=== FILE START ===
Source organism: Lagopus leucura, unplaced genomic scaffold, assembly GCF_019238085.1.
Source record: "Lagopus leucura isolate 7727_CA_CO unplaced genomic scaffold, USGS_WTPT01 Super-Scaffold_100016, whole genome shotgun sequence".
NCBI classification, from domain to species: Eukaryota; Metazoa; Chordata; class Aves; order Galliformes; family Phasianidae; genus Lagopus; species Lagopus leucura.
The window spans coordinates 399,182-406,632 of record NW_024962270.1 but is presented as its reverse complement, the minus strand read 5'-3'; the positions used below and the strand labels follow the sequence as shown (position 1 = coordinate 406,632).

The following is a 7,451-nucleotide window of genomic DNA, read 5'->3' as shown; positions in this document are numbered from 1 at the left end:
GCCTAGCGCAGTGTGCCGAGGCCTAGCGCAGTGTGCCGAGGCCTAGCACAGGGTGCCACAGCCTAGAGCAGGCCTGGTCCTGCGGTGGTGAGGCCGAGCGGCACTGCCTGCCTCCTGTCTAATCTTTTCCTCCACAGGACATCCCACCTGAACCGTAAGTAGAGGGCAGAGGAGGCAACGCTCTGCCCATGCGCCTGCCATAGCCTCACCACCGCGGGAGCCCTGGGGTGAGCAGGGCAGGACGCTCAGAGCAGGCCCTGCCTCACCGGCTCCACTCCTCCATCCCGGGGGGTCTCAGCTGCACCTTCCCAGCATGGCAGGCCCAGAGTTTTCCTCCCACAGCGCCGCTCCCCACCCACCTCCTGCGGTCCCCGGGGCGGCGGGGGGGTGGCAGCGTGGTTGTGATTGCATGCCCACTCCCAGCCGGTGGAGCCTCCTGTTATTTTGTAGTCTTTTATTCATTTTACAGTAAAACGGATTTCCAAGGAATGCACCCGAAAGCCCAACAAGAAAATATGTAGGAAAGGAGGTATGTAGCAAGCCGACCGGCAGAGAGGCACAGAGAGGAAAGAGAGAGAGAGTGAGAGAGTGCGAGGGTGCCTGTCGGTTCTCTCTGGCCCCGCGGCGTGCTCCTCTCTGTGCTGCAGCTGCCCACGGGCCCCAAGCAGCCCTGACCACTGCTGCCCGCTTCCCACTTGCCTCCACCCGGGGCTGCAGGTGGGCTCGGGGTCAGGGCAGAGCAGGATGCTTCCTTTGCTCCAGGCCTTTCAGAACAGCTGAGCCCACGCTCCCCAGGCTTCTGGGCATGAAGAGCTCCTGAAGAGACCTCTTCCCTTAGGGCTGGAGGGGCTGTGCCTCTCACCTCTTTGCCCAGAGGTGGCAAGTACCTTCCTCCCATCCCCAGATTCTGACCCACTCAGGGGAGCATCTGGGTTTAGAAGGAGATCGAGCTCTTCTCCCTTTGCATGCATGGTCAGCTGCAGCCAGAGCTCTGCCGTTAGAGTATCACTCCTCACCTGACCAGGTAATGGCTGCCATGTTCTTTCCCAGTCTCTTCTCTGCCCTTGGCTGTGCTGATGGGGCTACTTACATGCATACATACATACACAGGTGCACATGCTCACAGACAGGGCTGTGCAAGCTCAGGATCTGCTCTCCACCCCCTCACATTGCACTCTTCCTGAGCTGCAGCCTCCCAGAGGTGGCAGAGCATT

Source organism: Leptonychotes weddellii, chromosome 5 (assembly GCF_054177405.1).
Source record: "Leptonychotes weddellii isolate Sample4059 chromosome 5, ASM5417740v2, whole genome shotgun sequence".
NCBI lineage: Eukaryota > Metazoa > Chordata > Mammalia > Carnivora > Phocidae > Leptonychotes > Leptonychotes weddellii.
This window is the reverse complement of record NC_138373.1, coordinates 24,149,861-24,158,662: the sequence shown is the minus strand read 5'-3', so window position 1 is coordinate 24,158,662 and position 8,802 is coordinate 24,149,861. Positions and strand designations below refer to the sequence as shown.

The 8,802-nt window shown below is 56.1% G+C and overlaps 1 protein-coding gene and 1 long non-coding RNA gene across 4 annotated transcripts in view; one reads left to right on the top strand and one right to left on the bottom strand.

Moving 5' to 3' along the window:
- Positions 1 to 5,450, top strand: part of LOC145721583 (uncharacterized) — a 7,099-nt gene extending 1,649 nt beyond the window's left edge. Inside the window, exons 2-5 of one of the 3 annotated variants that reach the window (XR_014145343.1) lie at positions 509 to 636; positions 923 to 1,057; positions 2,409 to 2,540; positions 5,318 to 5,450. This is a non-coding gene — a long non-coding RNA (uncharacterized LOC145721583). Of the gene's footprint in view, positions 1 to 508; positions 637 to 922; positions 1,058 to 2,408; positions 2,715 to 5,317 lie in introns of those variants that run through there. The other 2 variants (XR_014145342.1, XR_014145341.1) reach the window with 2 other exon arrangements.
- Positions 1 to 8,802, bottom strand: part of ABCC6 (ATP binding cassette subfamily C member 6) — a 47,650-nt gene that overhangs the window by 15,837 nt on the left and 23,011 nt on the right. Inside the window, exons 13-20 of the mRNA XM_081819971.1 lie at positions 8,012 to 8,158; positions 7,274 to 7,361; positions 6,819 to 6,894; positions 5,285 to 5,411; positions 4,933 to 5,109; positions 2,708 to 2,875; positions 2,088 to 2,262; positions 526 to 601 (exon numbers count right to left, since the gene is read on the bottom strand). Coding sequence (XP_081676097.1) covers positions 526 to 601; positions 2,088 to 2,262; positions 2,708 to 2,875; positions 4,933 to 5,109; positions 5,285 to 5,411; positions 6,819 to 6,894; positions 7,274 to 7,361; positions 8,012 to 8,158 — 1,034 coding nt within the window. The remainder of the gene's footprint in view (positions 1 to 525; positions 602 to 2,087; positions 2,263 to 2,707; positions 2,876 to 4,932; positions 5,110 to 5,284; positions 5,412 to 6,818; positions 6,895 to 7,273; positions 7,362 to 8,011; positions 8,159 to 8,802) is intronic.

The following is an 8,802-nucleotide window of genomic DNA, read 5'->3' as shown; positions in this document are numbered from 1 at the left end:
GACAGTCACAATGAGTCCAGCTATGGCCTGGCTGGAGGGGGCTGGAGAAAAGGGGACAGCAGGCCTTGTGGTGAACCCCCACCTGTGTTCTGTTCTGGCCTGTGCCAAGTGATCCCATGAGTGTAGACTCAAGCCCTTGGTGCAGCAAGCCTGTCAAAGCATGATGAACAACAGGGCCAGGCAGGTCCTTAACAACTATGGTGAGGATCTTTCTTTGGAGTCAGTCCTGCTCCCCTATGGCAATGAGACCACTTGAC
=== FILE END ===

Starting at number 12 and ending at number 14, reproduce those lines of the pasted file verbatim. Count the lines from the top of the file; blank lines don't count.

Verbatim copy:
Moving 5' to 3' along the window:
- Positions 1 to 5,450, top strand: part of LOC145721583 (uncharacterized) — a 7,099-nt gene extending 1,649 nt beyond the window's left edge. Inside the window, exons 2-5 of one of the 3 annotated variants that reach the window (XR_014145343.1) lie at positions 509 to 636; positions 923 to 1,057; positions 2,409 to 2,540; positions 5,318 to 5,450. This is a non-coding gene — a long non-coding RNA (uncharacterized LOC145721583). Of the gene's footprint in view, positions 1 to 508; positions 637 to 922; positions 1,058 to 2,408; positions 2,715 to 5,317 lie in introns of those variants that run through there. The other 2 variants (XR_014145342.1, XR_014145341.1) reach the window with 2 other exon arrangements.
- Positions 1 to 8,802, bottom strand: part of ABCC6 (ATP binding cassette subfamily C member 6) — a 47,650-nt gene that overhangs the window by 15,837 nt on the left and 23,011 nt on the right. Inside the window, exons 13-20 of the mRNA XM_081819971.1 lie at positions 8,012 to 8,158; positions 7,274 to 7,361; positions 6,819 to 6,894; positions 5,285 to 5,411; positions 4,933 to 5,109; positions 2,708 to 2,875; positions 2,088 to 2,262; positions 526 to 601 (exon numbers count right to left, since the gene is read on the bottom strand). Coding sequence (XP_081676097.1) covers positions 526 to 601; positions 2,088 to 2,262; positions 2,708 to 2,875; positions 4,933 to 5,109; positions 5,285 to 5,411; positions 6,819 to 6,894; positions 7,274 to 7,361; positions 8,012 to 8,158 — 1,034 coding nt within the window. The remainder of the gene's footprint in view (positions 1 to 525; positions 602 to 2,087; positions 2,263 to 2,707; positions 2,876 to 4,932; positions 5,110 to 5,284; positions 5,412 to 6,818; positions 6,895 to 7,273; positions 7,362 to 8,011; positions 8,159 to 8,802) is intronic.